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Prolapsed vent

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Adele Hall, Lancashire co-ordinator at the British Hen Welfare Trust http://www.bhwt.org.uk has provided the following guidelines which have worked for her.


This treatment is intended for prolapses that have just occurred and

there is no sign of infection (blackening or discharge in the prolapse

area) and the hen is otherwise eating and drinking normally.


Please note:

It does not replace the advice of a good vet and some prolapses may still need a

stitch inserting by a qualified vet if they do not stay in or the owner

is not confident trying this method. The treatment requires a lot of

monitoring and care and is not intended for owners who have to leave

their hens for long periods of time e.g. if they go out to work all day.


First of all - try and take her off lay - just give her mixed corn,

ensure she has plenty of water and take her off pellets/mash. Put her in

a dark place to discourage her from trying to lay too.


The prolapse may well stay in without the bandage after the first

insertion below (suggest try around 3 times before going to the bandage

stage) so give her a period of ten minutes or so between attempts to see

if the prolapse stays in place.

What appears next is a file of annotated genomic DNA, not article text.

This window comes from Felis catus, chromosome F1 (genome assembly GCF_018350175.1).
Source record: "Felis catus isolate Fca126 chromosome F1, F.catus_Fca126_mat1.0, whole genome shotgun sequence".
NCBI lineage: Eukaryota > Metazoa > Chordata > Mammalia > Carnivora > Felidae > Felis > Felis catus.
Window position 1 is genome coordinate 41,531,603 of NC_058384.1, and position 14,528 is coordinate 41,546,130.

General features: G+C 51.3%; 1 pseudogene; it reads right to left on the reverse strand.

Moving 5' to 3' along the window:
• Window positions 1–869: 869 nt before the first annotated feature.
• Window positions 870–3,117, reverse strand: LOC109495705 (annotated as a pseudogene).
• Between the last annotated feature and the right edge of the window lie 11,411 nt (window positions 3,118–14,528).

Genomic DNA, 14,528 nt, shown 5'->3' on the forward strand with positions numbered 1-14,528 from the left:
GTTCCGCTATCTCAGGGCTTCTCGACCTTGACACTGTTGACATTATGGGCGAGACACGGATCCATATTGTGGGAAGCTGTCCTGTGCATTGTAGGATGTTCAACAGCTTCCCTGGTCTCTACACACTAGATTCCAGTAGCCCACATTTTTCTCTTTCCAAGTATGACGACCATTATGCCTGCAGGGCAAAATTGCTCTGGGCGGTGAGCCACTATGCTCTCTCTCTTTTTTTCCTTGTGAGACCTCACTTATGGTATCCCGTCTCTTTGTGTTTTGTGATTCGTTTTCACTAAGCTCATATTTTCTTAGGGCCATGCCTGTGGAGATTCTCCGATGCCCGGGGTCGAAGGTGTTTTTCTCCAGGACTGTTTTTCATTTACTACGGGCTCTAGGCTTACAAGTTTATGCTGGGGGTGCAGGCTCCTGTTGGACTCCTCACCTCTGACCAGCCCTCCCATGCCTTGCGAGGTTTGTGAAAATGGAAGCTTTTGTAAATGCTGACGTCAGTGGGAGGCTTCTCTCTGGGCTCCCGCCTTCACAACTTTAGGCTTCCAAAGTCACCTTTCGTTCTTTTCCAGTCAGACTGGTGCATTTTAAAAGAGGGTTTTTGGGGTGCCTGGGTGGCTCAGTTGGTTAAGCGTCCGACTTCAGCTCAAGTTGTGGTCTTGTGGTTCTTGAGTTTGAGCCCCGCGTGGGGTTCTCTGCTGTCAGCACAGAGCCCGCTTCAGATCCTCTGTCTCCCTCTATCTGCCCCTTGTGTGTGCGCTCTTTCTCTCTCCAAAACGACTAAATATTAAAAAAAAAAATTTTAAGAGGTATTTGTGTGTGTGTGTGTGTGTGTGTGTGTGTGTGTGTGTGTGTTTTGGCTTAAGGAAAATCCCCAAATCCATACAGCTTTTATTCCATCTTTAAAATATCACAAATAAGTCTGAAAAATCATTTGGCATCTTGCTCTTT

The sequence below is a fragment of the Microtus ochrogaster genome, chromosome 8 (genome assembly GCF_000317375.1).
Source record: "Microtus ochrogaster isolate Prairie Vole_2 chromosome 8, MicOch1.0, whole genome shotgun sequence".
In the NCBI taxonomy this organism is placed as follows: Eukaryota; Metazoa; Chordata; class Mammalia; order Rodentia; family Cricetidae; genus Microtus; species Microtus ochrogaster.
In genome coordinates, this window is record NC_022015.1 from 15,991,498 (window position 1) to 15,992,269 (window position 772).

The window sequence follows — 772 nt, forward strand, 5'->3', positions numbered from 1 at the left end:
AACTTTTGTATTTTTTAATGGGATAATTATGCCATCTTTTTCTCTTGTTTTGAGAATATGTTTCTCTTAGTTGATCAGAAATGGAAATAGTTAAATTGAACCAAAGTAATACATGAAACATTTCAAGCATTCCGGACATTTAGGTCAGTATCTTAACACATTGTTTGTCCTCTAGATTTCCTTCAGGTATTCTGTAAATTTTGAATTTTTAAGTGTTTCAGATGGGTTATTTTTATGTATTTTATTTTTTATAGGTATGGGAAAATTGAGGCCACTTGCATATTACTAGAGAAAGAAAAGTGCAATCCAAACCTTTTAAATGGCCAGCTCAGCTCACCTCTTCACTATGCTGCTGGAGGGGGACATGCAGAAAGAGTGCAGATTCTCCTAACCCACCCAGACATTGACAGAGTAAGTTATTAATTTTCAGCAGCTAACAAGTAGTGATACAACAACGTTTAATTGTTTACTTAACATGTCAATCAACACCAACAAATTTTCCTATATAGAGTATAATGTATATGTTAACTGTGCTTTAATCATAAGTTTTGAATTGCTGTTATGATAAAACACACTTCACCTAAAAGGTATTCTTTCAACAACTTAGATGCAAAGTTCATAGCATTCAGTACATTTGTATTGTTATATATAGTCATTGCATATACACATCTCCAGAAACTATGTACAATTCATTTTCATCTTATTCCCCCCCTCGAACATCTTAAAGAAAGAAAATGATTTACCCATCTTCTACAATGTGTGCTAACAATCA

Attached is a photo of what turned out to be the very successful cure

for Hermione in early 2009 who, in April 2010 is still running around my

garden. It is not pretty (haemorroid cream etc showing) but I made a

sling from self adhesive stretchy horse bandage (although ordinary

stretchy bandage with a safety pin to secure the two ends would do too)

with a small horizontal slit big enough for her droppings to go through

but it held in the cleaned up prolapse. I first of all very gently

pushed the prolapse back inside the hen using the flat of a gloved

finger smeared with haemorroid cream, gently but continually pushingagainst the prolapse.


Be VERY VERY gentle – she will try and help you

when she realises what you are doing. Once the prolapse has gone back

inside the hen, the sling is wrapped around her bottom, with the pre-cut

slit against her vent and then taken under her wings and tied around her

neck (IMPORTANT - not too tight or you may cut off her blood supply -

you are just looking for light support). The hen obviously hated it and

I took it off her for respites every couple of hours and put more cream

in and around her vent area - especially if she still insists on laying

which Hermione did - but it worked after about a week or so of intensive




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